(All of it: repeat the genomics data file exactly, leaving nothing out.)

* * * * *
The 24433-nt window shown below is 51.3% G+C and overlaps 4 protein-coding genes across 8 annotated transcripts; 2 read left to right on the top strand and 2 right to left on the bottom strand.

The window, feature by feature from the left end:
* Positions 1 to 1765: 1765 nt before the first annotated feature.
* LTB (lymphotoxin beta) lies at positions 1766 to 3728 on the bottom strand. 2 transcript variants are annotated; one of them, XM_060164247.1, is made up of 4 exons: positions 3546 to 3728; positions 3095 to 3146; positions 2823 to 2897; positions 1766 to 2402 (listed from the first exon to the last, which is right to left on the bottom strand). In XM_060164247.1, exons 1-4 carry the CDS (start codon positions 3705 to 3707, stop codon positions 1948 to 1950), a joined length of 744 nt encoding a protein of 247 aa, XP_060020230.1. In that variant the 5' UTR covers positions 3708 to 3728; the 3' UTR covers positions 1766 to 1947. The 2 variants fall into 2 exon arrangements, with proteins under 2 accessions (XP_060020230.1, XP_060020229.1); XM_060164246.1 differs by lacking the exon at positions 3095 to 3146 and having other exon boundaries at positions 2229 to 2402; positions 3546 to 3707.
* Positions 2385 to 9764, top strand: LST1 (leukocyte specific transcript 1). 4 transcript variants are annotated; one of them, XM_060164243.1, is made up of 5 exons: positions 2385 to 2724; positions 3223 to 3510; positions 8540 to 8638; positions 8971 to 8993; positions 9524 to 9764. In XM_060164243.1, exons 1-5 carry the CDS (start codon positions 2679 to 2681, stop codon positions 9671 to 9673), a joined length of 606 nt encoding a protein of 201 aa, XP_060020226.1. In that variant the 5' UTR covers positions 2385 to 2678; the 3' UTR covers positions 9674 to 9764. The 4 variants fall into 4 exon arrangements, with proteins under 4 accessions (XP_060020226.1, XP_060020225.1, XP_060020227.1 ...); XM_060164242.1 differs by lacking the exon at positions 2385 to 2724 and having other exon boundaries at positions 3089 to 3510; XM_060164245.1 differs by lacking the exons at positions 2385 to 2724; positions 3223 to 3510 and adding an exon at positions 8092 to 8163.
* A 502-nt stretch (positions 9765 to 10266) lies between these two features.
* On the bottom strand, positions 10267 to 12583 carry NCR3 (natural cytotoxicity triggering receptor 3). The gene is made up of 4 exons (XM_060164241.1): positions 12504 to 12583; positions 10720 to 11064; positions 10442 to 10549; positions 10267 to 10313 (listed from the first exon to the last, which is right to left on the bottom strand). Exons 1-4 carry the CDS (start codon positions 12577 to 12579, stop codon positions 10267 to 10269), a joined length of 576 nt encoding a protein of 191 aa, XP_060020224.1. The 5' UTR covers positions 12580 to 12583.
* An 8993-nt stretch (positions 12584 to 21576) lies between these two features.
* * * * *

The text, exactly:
The 24433-nt window shown below is 51.3% G+C and overlaps 4 protein-coding genes across 8 annotated transcripts; 2 read left to right on the top strand and 2 right to left on the bottom strand.

The window, feature by feature from the left end:
* Positions 1 to 1765: 1765 nt before the first annotated feature.
* LTB (lymphotoxin beta) lies at positions 1766 to 3728 on the bottom strand. 2 transcript variants are annotated; one of them, XM_060164247.1, is made up of 4 exons: positions 3546 to 3728; positions 3095 to 3146; positions 2823 to 2897; positions 1766 to 2402 (listed from the first exon to the last, which is right to left on the bottom strand). In XM_060164247.1, exons 1-4 carry the CDS (start codon positions 3705 to 3707, stop codon positions 1948 to 1950), a joined length of 744 nt encoding a protein of 247 aa, XP_060020230.1. In that variant the 5' UTR covers positions 3708 to 3728; the 3' UTR covers positions 1766 to 1947. The 2 variants fall into 2 exon arrangements, with proteins under 2 accessions (XP_060020230.1, XP_060020229.1); XM_060164246.1 differs by lacking the exon at positions 3095 to 3146 and having other exon boundaries at positions 2229 to 2402; positions 3546 to 3707.
* Positions 2385 to 9764, top strand: LST1 (leukocyte specific transcript 1). 4 transcript variants are annotated; one of them, XM_060164243.1, is made up of 5 exons: positions 2385 to 2724; positions 3223 to 3510; positions 8540 to 8638; positions 8971 to 8993; positions 9524 to 9764. In XM_060164243.1, exons 1-5 carry the CDS (start codon positions 2679 to 2681, stop codon positions 9671 to 9673), a joined length of 606 nt encoding a protein of 201 aa, XP_060020226.1. In that variant the 5' UTR covers positions 2385 to 2678; the 3' UTR covers positions 9674 to 9764. The 4 variants fall into 4 exon arrangements, with proteins under 4 accessions (XP_060020226.1, XP_060020225.1, XP_060020227.1 ...); XM_060164242.1 differs by lacking the exon at positions 2385 to 2724 and having other exon boundaries at positions 3089 to 3510; XM_060164245.1 differs by lacking the exons at positions 2385 to 2724; positions 3223 to 3510 and adding an exon at positions 8092 to 8163.
* A 502-nt stretch (positions 9765 to 10266) lies between these two features.
* On the bottom strand, positions 10267 to 12583 carry NCR3 (natural cytotoxicity triggering receptor 3). The gene is made up of 4 exons (XM_060164241.1): positions 12504 to 12583; positions 10720 to 11064; positions 10442 to 10549; positions 10267 to 10313 (listed from the first exon to the last, which is right to left on the bottom strand). Exons 1-4 carry the CDS (start codon positions 12577 to 12579, stop codon positions 10267 to 10269), a joined length of 576 nt encoding a protein of 191 aa, XP_060020224.1. The 5' UTR covers positions 12580 to 12583.
* An 8993-nt stretch (positions 12584 to 21576) lies between these two features.